Erika Bók in Bela Tarr's Satantango

The University of Chicago is the place to be for long films over the next two weeks, with Lav Diaz’s 3-hour 46-minute (short for him) Filipino film The Woman Who Left (2016) showing today (February 9) at Logan Center for the Arts and Wang Bing’s 14-hour Chinese documentary Crude Oil (2008) showing over two days (February 16-17) at Gray Center for the Arts and Inquiry. Inspired by these showings, we’ve selected five more bottom-numbing masterpieces to spotlight. (Out of mercy, we limited our choices to films available on DVD/Blu-ray or streaming services.)

Star Spangled to Death
Initially shot in 16-millimeter between 1957 and ’59, periodically expanded and updated over the following decades, and completed last year on video in a six-and-a-half-hour final version, Ken Jacobs’s magnum opus of political protest is made of the same basic ingredients as the rest of his oeuvre: beautifully shot scenes of cavorting friends and comrades (including Jerry Sims, a pre-Flaming Creatures Jack Smith, and some recent anti-Bush protesters) and found footage (including most of Nixon’s “Checkers” speech, campaign propaganda for Nelson Rockefeller, a fatuously racist documentary about Africa, and Al Jolson in blackface). Semi-indigestible by design, this nonetheless steadily builds in political and historical resonance. 402 min. —Jonathan Rosenbaum

Les Vampires
Louis Feuillade’s extraordinary ten-part silent serial of 1915, running just under eight hours, is one of the supreme delights of film—an account of the exploits of an all-powerful group of criminals called the Vampire Gang, headed by the infamous Irma Vep (Musidora), whose name is an anagram for “vampire.” Filmed mainly in Paris locations, Feuillade’s masterpiece combines documentary with fantasy to create a dense world of multiple disguises, secret passageways, poison rings, and evil master plots that assumes an awesome cumulative power: the everyday world of the French bourgeoisie, personified by the hapless sleuth hero, during the height of World War I is imbued with an unseen terror that no amount of virtuous detection can ever efface entirely. (Significantly, as in many of Feuillade’s serials prior to Judex, the villains are a good deal more fascinating than the relatively square hero, though a comic undertaker and the leader of a rival gang are periodically on hand to help him out.) One of the most prolific directors who ever lived, Feuillade is arguably a good deal more entertaining than Griffith, and unquestionably much more modern: his mastery of deep-focus mise en scene is astonishing, and its influence on Fritz Lang as well as Luis Buñuel and other surrealists remains one of his major legacies. 421 min. —Jonathan Rosenbaum

How can I do justice to this grungy seven-hour black comedy (1994), in many ways my favorite film of the 90s? Adapted by Hungarian filmmaker Bela Tarr and Laszlo Krasznahorkai from the latter’s 1985 novel, this is a diabolical piece of sarcasm about the dreams, machinations, and betrayals of a failed farm collective, set during a few rainy fall days (two of them rendered more than once from the perspectives of different characters). The form of the novel was inspired by the steps of the tango—six forward, six backward—an idea reflected by the film’s overlapping time structure, 12 sections, and remarkable choreographed long takes and camera movements. The subject of this brilliantly constructed narrative is nothing less than the world today, and its 431-minute running time is necessary not because Tarr has so much to say, but because he wants to say it right. In Hungarian with subtitles. 431 min. —Jonathan Rosenbaum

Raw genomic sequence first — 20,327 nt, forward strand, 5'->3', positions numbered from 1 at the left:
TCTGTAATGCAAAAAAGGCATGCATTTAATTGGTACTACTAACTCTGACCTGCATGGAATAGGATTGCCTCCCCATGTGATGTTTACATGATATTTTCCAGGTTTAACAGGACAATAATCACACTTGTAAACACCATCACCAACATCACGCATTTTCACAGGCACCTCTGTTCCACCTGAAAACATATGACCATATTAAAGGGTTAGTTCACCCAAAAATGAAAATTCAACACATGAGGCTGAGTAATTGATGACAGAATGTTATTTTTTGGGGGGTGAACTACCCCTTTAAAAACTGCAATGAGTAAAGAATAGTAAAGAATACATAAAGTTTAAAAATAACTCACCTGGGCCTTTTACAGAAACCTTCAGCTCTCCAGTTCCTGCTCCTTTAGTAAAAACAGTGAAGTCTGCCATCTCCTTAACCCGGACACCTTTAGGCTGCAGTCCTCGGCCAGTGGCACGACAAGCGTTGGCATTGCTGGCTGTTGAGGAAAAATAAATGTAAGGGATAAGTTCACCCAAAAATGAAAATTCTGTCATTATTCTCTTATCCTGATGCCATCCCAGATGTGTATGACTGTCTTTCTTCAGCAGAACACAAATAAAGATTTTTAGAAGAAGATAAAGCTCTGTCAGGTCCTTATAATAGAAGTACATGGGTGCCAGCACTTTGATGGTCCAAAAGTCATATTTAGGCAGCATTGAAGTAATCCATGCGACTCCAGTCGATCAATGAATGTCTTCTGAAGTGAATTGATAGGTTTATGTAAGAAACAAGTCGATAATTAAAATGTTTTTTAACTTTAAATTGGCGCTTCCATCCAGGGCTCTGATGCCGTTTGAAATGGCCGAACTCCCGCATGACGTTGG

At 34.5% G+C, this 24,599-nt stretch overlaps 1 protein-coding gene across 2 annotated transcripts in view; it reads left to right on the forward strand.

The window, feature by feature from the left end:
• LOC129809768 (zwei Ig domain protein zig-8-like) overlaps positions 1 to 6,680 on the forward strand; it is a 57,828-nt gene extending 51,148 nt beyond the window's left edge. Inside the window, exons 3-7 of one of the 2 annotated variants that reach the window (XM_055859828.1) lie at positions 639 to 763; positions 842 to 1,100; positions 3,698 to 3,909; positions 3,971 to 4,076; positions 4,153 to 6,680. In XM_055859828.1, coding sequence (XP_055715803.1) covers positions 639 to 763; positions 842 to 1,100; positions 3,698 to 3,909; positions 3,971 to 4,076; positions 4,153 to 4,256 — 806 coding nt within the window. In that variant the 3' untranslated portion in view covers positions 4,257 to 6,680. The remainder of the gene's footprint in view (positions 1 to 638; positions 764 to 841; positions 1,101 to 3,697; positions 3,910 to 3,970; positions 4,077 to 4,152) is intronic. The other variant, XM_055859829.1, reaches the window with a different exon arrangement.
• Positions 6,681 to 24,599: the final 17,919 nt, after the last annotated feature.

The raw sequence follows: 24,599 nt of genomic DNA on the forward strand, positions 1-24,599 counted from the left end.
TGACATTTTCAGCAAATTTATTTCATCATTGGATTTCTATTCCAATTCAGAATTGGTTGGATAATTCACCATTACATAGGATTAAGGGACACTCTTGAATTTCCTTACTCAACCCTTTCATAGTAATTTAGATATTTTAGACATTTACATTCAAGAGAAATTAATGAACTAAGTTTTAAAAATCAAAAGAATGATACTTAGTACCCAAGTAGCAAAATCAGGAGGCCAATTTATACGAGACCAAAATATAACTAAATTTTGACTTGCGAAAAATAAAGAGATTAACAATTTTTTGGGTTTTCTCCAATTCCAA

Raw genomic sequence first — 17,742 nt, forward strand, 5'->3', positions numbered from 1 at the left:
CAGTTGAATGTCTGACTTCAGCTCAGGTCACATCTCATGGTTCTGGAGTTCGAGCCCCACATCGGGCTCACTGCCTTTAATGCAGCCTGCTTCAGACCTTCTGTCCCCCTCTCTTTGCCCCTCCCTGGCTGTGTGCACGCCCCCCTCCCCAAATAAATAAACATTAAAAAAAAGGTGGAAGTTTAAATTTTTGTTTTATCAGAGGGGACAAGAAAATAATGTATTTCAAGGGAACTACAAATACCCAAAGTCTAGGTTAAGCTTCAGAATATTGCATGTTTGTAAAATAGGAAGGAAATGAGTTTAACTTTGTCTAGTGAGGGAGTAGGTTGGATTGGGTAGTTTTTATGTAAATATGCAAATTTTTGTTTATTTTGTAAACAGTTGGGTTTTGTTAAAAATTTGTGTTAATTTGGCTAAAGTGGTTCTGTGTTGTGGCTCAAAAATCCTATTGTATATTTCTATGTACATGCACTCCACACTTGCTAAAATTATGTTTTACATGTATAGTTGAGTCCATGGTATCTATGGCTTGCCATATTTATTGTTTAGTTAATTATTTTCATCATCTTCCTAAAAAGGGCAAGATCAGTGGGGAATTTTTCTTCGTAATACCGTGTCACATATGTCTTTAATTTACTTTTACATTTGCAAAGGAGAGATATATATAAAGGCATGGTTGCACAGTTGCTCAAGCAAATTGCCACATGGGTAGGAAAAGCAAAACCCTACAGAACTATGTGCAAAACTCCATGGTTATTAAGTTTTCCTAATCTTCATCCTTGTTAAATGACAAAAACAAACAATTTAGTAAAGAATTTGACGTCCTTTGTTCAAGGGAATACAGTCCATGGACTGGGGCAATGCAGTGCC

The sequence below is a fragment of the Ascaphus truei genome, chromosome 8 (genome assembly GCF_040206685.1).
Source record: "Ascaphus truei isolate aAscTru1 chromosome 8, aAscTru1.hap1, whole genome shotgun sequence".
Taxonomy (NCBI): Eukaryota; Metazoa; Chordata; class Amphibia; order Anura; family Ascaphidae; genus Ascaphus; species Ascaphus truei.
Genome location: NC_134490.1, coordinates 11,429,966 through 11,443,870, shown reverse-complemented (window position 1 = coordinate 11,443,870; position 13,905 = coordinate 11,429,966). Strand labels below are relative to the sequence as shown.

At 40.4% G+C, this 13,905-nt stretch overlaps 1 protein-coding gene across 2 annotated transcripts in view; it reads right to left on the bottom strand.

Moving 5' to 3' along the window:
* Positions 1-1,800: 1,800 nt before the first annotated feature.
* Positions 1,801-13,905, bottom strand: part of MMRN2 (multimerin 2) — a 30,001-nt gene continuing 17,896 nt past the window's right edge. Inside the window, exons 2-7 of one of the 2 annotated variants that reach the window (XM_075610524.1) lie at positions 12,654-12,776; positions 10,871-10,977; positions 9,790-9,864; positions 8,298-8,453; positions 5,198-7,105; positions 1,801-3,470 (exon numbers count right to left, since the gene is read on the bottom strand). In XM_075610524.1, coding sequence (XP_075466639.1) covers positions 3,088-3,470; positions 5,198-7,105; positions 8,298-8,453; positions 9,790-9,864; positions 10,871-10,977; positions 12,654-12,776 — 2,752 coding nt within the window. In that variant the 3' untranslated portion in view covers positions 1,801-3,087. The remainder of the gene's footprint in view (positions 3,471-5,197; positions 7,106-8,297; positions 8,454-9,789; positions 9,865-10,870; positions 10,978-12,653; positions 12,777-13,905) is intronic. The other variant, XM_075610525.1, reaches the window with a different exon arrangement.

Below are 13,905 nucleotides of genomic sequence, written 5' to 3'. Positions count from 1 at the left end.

Claude Lanzmann’s extraordinary nine-and-a-half-hour documentary (1985) is constructed as a series of approaches—through language, memory, and landscape—to a subject that can’t be depicted: the Holocaust. Speaking with witnesses to the events, interpreting the apparent trivia of German train schedules, or (most powerfully) allowing his camera to roam the now-peaceful fields and forests of Poland where the exterminations took place, Lanzmann does not build his film chronologically but through patterns of repeated images. There is no historical footage in the film; the past emerges wholly through the present. In searching for the most vivid possible presentation of his subject, Lanzmann has been led to reinvent many of the principles of modernist and structuralist filmmaking, which here acquire a new kind of nonacademic urgency and justness. More than a treatment of a great subject, the film itself is a great achievement in form. In French with subtitles. 566 min. —Dave Kehr

Out 1 (Out 1: Noli Me Tangere)
An eight-part serial running about 12 and a half hours, this 1971 comedy drama is Jacques Rivette’s grandest experiment and most exciting adventure in filmmaking. Balzac’s History of the Thirteen, about a few Parisians who hope to control the city through their hidden interconnections, inspired its tale, dominated by two theater groups and two solitary individuals. Some of the major actors of the French New Wave participated (Juliet Berto, Francoise Fabian, Bernadette Lafont, Jean-Pierre Léaud, Michel Lonsdale, Bulle Ogier), creating their own characters and improvising their own dialogue, and Rivette juxtaposes their disparate acting styles; acting exercises dominate the first episodes (including one 45-minute take) until fiction gradually and conclusively overtakes the documentary aspect. What emerges is the definitive film about 60s counterculture: its global and conspiratorial fantasies, its euphoric collective utopias, and its descent into solitude, madness, and dissolution. In French with subtitles. 775 min. —Jonathan Rosenbaum